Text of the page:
• • Gohar Hovhannisyan, executive committee member of the European Students’ Union (ESU); PhD student at the Armenian State University of Economics, Armenia – panel member and student (ESU nominee, member of the European Students’ Union Quality Assurance Student Experts Pool).

Sweden lost full membership of ENQA in 2012 after the Swedish national quality assurance system for higher education was introduced in 2011.

The new system was widely criticised by academics, students and international experts, as noted in a paper by Lena Adamson, associate professor of psychology at Stockholm University, and fulfilled only three of 14 standards in the Standards and Guidelines for Quality Assurance in the European Higher Education Area, which was adopted at the ministerial conference in Bologna in 2005.

The education ministry was the target of criticism both for its previous decision to introduce learning outcomes-based assessment and for undermining higher education autonomy.

Evaluation controversy

The government had sought to develop a system that would lead to distribution of part of the annual budget for higher education based on a grading of the results. So higher education institutions with top-graded programmes would be allocated more money than their counterparts with low-graded programmes, and institutions with low-graded programmes would be given a year to put their house in order or face withdrawal of their degree-granting powers.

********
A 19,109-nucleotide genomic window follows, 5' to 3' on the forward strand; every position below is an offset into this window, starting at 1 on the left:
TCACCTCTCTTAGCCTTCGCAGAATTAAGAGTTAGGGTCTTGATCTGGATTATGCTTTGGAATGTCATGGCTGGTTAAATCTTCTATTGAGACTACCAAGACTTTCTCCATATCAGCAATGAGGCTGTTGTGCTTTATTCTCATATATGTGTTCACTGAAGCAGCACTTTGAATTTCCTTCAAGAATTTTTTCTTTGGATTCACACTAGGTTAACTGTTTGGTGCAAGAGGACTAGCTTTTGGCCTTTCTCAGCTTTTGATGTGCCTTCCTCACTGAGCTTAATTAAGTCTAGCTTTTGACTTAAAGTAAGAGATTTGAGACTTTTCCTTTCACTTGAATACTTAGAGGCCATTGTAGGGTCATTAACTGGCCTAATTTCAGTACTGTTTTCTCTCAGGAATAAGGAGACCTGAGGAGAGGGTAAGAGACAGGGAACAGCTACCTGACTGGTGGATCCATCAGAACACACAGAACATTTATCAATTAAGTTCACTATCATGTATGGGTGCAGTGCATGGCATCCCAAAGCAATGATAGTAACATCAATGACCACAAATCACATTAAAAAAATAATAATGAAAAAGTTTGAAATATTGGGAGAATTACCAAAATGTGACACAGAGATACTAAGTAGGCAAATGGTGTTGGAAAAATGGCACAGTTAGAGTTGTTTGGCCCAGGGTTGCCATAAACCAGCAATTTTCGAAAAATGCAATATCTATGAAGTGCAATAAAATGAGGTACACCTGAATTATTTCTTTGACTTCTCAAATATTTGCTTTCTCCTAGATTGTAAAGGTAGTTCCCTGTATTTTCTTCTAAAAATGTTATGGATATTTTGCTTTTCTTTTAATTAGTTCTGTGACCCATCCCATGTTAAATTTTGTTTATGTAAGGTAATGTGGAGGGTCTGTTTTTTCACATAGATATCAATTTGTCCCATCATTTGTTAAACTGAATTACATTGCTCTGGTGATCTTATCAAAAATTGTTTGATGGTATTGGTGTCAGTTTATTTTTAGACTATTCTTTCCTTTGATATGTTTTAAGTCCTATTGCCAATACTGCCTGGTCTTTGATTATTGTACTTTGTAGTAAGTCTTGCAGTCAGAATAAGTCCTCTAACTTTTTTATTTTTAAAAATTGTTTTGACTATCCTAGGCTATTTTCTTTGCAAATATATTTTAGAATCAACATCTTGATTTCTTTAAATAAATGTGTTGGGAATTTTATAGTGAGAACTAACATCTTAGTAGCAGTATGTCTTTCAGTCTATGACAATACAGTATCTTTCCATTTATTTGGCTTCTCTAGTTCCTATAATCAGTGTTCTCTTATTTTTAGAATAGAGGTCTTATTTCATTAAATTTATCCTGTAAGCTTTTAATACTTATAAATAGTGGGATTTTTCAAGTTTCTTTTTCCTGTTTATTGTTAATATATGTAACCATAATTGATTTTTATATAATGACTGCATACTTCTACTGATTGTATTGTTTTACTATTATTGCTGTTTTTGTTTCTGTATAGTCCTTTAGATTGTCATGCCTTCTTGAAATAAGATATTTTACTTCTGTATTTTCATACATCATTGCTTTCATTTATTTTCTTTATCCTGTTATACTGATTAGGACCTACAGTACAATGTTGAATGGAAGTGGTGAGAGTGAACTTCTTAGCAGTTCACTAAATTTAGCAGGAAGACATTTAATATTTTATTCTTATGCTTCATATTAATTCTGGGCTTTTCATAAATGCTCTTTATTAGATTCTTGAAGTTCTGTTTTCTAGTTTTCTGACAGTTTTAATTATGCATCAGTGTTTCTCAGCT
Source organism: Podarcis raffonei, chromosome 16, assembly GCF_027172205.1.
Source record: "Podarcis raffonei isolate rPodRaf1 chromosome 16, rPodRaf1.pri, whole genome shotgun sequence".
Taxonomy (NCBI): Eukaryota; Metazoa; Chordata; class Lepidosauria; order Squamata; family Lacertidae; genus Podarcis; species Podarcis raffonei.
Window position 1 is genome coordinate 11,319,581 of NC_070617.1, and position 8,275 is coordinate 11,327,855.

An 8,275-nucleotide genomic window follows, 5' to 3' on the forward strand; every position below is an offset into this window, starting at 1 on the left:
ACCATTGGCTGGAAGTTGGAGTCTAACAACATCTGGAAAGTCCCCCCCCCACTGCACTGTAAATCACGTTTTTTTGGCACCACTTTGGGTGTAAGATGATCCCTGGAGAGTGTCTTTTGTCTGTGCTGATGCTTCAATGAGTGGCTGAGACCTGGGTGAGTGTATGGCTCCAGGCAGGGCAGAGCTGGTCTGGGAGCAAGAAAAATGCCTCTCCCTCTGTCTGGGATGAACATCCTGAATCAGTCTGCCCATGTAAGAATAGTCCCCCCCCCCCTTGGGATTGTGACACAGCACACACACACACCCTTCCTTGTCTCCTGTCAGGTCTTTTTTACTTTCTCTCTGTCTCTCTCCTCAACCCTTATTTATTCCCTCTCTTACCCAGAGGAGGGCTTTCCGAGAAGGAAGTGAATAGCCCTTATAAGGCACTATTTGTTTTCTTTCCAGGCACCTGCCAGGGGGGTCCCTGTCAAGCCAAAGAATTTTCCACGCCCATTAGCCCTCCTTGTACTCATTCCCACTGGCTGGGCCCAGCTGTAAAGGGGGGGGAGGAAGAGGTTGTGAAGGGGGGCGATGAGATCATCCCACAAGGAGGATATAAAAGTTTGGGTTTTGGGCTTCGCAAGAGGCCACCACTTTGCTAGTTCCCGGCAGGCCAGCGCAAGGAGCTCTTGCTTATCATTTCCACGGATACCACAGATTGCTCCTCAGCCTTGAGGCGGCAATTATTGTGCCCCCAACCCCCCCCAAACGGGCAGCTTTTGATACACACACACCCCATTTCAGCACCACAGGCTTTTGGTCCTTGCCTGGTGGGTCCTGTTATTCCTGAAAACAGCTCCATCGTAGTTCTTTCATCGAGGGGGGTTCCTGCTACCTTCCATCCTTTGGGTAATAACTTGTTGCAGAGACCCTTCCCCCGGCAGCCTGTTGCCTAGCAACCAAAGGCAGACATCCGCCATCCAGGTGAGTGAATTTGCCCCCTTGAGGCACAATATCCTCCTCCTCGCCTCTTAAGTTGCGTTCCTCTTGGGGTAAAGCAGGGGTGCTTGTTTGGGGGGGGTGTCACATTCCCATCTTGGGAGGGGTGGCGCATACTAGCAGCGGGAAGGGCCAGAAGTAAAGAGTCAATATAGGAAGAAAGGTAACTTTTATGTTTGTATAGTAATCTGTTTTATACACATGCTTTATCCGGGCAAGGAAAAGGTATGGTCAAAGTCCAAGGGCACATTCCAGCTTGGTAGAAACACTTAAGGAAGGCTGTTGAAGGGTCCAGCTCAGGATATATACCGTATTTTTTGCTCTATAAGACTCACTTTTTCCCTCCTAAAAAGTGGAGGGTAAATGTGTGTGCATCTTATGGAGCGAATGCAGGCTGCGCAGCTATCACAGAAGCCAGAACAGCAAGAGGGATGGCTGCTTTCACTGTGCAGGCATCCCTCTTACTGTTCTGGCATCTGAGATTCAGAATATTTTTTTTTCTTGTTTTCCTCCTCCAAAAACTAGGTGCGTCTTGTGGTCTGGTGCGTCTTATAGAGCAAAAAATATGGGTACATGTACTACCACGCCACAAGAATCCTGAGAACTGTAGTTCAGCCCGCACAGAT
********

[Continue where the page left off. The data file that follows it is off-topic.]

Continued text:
Other problems included a focus on knowledge learned or achieved outcomes, rather than also the skills learned alongside the knowledge, in contravention of the broader approach encouraged by the Bologna Process, which Sweden had supported previously.

Adamson told University World News this week: “I am confident that Sweden now, after more than 10 years, will regain their ENQA membership, given the long experience of quality assurance issues the current leadership at UKÄ has.

“Hopefully this will finally end the rather shameful story of political interference in the Swedish national quality assurance system, which, against all advice was driven by the then higher education minister and undersecretary. I am still amazed over how weak and short-lived the protests from the higher education sector were at the time of these parliamentary decisions.”

Preparing for the European Universities Initiative

Towards the end of the self-evaluation report, the UKÄ declares an ambition to include quality assurance in the European Universities Initiative.

“If the European Universities Initiative develops as intended, higher education institutions must also build their quality assurance systems to reflect student mobility within a programme but across international and institutional borders.

“Like quality assurance agencies in other countries, UKÄ needs to adapt to a new international scene for quality assurance, and this will have an impact on all external quality assurance activities of the Swedish quality assurance system and on the agency itself.

“Therefore, it is an important step for UKÄ to be part of developments in Europe and the project on external quality assurance methodologies for the institutional alliances within the European Universities Initiative,” the self-evaluation says.

Adamson, who was part of developing a quality assurance system for masters and doctoral programmes, ‘Quality for Learning’, for the European Institute of Innovation and Technology (EIT) a number of years back, commented: “EIT addresses similar aims and issues as the European Universities Initiative. It would be excellent if UKÄ could be part of and maybe even lead the development of European quality assurance towards systems that really address our big societal challenges.

“I am also hoping that initiatives like the EIT and the European Universities Initiative at some point will lead to a European degree.”